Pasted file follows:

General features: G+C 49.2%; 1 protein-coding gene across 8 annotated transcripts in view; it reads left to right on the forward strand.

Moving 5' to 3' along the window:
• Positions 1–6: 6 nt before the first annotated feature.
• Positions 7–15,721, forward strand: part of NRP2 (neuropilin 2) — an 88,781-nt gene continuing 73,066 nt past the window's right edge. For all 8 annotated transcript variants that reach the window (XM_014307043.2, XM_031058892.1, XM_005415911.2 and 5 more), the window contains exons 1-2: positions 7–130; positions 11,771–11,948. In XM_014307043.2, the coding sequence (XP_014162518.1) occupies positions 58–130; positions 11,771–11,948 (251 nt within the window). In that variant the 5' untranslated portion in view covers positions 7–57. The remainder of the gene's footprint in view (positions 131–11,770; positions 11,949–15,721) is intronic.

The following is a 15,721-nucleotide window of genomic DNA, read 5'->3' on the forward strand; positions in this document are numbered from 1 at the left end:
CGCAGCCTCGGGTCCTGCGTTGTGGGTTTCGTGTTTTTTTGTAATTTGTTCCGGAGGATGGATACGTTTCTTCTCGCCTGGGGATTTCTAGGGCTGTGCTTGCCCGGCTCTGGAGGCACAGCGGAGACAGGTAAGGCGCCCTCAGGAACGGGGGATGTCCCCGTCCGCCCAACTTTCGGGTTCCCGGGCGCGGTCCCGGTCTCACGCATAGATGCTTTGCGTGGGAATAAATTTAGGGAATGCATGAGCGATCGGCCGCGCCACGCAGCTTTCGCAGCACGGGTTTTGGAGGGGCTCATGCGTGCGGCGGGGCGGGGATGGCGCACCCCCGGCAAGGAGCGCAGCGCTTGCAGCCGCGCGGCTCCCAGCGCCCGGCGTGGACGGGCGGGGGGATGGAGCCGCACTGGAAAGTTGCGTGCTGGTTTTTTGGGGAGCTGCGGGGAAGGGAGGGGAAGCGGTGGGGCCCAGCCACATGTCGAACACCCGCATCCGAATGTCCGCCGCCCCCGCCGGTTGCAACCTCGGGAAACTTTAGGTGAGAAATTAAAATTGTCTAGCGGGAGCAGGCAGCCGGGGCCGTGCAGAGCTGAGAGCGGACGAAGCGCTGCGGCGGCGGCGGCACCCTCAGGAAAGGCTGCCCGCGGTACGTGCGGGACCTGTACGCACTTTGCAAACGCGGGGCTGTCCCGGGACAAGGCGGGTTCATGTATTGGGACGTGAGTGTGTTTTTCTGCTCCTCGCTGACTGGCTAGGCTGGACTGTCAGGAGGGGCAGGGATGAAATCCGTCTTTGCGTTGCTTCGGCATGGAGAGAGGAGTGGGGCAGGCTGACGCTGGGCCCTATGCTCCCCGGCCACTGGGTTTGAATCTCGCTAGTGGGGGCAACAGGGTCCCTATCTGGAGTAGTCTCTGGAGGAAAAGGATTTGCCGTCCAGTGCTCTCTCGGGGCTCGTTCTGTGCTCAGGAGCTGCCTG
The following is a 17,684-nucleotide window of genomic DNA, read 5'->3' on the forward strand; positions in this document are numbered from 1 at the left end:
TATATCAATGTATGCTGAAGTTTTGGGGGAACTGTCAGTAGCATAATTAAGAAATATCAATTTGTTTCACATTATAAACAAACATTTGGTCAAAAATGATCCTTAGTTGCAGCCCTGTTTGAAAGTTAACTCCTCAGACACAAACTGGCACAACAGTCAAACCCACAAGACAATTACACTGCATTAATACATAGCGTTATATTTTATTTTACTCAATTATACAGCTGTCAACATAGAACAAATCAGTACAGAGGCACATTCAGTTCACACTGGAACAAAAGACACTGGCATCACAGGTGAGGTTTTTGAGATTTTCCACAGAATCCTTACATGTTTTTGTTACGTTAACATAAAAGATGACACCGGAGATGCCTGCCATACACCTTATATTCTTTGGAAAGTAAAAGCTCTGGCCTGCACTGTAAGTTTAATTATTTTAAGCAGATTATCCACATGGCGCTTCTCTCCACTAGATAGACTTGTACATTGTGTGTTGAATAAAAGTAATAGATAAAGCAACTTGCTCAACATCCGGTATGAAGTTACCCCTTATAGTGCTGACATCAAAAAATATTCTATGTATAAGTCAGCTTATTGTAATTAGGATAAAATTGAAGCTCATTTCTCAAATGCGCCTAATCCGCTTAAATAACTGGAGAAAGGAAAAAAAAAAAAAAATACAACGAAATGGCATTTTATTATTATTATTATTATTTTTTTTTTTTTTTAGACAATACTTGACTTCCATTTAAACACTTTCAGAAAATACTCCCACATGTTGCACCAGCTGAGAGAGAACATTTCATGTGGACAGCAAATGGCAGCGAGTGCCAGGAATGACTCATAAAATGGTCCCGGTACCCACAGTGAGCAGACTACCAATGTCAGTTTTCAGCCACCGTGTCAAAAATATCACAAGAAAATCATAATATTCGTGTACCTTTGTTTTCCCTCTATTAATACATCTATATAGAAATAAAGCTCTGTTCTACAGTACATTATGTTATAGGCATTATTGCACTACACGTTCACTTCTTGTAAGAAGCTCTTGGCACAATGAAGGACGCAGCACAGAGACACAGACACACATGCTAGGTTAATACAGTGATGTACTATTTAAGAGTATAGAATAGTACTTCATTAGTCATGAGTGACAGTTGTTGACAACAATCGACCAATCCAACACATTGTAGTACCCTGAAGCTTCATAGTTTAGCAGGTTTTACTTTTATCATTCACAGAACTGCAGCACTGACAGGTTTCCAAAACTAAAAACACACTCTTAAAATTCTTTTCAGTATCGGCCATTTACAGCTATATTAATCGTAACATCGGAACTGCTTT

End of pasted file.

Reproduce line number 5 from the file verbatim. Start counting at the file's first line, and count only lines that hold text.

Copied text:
The following is a 15,721-nucleotide window of genomic DNA, read 5'->3' on the forward strand; positions in this document are numbered from 1 at the left end: